Review: Unplugged – Pepper Rocks – 14 January 2014

// Share this content....I had never once set foot into Pepper Rocks until Tuesday night, which was the Unplugged Pepper Rocks send off party, to say goodbye to their sound engineer […]">
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I had never once set foot into Pepper Rocks until Tuesday night, which was the Unplugged Pepper Rocks send off party, to say goodbye to their sound engineer who’s off travelling the world. What struck me about the place was it’s cosy, small, antique feel. Made with brick, stone and wood, it offers a rustic, traditional pub feel, but with a youthful/edgy side to it, making it a popular haunt for a more alternative crowd. Taking advantage of the £3.50 cocktail offer, I grab myself a Woo Woo (can’t help but think that sounds a little risqué…) and find a seat, which isn’t particularly easy as the room is jam packed. I’m suddenly grateful I found a seat, as the gig starts a fair bit later than anticipated, as they usually seem to in Nottingham, but before I know it, BLESSING MAGORE takes the stage with LANCE, who I’m not quite sure whether to call an accompanist or not, because he doesn’t sing, and plays the lead parts in the guitar, so I think I’m just going to have call him Lance!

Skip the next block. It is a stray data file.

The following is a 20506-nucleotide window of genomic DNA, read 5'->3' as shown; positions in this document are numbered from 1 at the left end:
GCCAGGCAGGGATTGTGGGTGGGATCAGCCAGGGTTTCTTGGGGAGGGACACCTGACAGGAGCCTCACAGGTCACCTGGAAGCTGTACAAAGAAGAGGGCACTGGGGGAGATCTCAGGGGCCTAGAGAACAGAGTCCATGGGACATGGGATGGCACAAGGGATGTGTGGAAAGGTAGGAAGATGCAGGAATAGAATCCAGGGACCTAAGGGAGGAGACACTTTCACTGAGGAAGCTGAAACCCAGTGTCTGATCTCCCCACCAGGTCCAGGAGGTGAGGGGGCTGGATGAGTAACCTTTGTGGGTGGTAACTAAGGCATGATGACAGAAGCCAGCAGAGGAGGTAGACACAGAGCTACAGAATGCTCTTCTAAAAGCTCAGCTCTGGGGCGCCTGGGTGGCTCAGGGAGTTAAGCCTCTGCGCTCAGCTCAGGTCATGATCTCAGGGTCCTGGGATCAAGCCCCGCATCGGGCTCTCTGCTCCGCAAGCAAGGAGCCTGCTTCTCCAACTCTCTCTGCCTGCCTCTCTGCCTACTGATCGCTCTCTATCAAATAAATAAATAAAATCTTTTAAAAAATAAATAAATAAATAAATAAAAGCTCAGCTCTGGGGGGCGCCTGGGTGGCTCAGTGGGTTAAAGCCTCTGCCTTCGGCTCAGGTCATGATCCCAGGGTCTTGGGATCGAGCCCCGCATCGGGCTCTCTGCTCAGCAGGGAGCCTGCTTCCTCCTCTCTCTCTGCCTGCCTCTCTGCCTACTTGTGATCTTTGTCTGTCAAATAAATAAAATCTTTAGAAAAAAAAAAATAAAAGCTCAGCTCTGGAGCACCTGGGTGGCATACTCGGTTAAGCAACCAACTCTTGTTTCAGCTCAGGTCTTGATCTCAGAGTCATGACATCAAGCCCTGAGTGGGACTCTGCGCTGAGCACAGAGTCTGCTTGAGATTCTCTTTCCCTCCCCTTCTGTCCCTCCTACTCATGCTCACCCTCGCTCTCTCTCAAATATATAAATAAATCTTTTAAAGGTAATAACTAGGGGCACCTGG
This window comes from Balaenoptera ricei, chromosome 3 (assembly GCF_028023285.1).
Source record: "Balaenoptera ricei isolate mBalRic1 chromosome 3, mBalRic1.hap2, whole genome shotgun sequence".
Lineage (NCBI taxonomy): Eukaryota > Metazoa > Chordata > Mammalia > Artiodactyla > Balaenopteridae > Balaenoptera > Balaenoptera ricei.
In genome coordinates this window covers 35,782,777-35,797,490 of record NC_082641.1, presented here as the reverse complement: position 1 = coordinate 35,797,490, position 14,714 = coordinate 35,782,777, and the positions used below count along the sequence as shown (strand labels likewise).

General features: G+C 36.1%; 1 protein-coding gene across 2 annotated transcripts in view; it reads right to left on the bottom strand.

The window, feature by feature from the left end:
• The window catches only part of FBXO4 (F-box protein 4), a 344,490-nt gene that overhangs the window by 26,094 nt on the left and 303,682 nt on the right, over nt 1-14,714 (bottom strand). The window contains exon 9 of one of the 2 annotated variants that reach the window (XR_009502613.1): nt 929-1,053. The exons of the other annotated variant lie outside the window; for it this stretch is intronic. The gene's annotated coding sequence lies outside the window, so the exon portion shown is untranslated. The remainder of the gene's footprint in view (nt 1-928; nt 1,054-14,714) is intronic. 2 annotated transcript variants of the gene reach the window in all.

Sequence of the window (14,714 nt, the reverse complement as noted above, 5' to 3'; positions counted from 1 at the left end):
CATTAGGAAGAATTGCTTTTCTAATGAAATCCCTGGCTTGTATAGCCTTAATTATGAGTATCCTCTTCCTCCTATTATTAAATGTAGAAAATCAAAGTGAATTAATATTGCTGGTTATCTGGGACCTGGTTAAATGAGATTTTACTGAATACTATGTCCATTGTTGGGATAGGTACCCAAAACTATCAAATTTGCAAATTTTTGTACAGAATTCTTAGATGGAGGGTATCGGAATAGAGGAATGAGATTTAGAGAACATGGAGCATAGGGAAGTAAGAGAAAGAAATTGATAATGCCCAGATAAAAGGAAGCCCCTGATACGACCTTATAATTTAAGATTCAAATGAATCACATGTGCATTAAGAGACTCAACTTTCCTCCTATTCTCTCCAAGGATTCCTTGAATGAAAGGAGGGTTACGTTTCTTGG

This is a slight change up to the original line up, possibly explaining the late start, however Blessing seems comfortable, and confident as he opens the evening. Having had Blessing perform for us on the NottinghamLIVE radio show, I know a little of what to expect, and I’m looking forward to hearing them perform. Both men are on guitars, and Blessing strums as Lance harmonises and adds flourishes here and there. They have a chemistry and complement each other, but possibly due to the level of noise in the room, I couldn’t really hear the vocals in the first few numbers. However what I do hear is really nice, with Blessing’s vocals being smooth and his accent adding another layer of sweetness to them. There are lovely melodic passages to his music, with careful consideration being taken to song structure, and although there were a couple of small slips here and there, they recovered quickly, and they were barely noticed. Blessing also dedicates a song to Claudia, the ‘off travelling’ sound engineer, as she is heading to Africa, where Blessing is from. The song is catchy, and the vocals have charm and charisma. Half way through the performance, they are joined on African drums by Daniel Ison, who runs the Pepper Rocks open mic nights. The addition of subtle rhythm brings out another tone to Blessing’s music, but doesn’t detract from the vocal and guitar parts. Blessing also dedicated the next song to Claudia, but this number is a little darker and almost haunting at times, and again it as some lovely melodies. I do think that the guitars can be a little too similar at times though, and can feel a bit like a jam, but when Lance explores the instrument more, it really does bring out more intrigue into the music, and think that even more use of interesting guitar techniques would be nice to hear. Blessing has a sweet style and lovely vocals, and is a comfortable performer. His performance displayed a variety of influences and was a joy to watch and participate in.